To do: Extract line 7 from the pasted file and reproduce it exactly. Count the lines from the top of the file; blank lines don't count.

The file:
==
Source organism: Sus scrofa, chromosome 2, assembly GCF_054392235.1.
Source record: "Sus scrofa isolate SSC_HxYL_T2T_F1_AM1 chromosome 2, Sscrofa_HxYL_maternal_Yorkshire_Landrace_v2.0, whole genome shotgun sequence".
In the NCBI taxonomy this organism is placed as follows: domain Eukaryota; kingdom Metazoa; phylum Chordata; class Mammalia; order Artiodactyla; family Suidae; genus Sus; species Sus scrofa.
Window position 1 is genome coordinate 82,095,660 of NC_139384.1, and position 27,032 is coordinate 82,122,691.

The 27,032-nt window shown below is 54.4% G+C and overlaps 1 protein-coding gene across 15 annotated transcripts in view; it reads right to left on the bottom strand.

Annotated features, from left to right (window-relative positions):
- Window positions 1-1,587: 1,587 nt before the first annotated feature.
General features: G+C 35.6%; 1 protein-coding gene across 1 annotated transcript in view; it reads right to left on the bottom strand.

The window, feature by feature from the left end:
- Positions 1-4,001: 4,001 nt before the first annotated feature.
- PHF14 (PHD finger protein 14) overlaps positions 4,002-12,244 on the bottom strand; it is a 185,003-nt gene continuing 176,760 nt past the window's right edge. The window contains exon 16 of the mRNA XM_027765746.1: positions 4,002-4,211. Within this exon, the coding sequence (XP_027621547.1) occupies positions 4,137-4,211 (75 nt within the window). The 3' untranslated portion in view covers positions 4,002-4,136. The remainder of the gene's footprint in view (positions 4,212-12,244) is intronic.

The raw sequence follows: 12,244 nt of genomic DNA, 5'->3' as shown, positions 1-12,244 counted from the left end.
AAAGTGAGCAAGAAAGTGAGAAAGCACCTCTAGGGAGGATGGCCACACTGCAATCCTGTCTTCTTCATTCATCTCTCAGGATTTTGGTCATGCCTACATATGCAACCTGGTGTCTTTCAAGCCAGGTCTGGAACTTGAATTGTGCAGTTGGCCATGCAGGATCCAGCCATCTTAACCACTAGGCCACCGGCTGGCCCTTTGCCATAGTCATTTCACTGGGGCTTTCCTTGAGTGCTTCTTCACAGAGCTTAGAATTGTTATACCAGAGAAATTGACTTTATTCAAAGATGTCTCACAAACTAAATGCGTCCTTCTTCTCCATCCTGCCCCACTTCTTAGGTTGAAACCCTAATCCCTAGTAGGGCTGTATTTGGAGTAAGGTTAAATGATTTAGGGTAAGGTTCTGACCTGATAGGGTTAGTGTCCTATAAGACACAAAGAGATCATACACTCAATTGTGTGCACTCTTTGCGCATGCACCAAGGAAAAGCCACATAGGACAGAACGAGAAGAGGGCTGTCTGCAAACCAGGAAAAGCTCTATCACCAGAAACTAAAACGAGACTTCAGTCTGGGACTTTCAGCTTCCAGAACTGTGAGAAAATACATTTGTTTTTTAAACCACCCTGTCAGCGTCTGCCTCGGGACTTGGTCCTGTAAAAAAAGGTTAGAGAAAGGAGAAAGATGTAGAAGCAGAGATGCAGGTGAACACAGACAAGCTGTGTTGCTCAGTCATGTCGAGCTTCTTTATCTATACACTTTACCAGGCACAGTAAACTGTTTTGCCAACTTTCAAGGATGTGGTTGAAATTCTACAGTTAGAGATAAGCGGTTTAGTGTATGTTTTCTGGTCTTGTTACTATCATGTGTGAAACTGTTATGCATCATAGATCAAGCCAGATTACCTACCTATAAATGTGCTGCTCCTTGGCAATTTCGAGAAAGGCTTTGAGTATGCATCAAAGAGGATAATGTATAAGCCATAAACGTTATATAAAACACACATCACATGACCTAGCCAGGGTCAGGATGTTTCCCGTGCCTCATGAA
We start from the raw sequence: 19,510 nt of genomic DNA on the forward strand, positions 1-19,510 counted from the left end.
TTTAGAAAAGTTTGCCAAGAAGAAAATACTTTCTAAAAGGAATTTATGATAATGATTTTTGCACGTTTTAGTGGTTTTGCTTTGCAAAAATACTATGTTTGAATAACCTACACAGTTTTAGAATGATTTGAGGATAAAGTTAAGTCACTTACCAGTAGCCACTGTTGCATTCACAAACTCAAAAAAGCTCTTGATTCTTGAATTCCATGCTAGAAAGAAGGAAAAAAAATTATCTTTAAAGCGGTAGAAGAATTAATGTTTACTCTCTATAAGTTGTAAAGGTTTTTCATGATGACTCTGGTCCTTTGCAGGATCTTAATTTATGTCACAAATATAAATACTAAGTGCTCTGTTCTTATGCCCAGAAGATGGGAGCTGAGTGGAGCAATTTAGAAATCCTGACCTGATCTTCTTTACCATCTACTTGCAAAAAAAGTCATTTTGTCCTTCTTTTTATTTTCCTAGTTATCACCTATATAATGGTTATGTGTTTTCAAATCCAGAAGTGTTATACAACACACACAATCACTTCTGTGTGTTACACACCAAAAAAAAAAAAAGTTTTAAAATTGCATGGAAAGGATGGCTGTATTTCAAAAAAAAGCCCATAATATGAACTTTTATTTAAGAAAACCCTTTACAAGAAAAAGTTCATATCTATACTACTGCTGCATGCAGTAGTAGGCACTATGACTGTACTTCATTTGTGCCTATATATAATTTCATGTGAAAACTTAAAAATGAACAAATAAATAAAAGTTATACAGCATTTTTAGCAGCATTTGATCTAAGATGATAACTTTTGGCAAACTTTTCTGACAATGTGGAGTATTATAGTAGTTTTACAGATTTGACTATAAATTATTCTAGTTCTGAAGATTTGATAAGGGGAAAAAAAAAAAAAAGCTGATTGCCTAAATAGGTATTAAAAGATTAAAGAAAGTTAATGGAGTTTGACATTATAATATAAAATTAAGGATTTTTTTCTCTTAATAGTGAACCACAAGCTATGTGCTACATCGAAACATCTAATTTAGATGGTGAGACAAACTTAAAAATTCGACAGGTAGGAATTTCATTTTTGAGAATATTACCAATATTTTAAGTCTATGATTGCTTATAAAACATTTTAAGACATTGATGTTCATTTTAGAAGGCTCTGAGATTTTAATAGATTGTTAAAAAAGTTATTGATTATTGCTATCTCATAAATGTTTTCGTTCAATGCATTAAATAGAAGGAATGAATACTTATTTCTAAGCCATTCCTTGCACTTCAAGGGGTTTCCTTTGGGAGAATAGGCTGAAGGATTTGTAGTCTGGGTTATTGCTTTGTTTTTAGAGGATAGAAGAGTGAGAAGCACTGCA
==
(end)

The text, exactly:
- Window positions 1-1,587: 1,587 nt before the first annotated feature.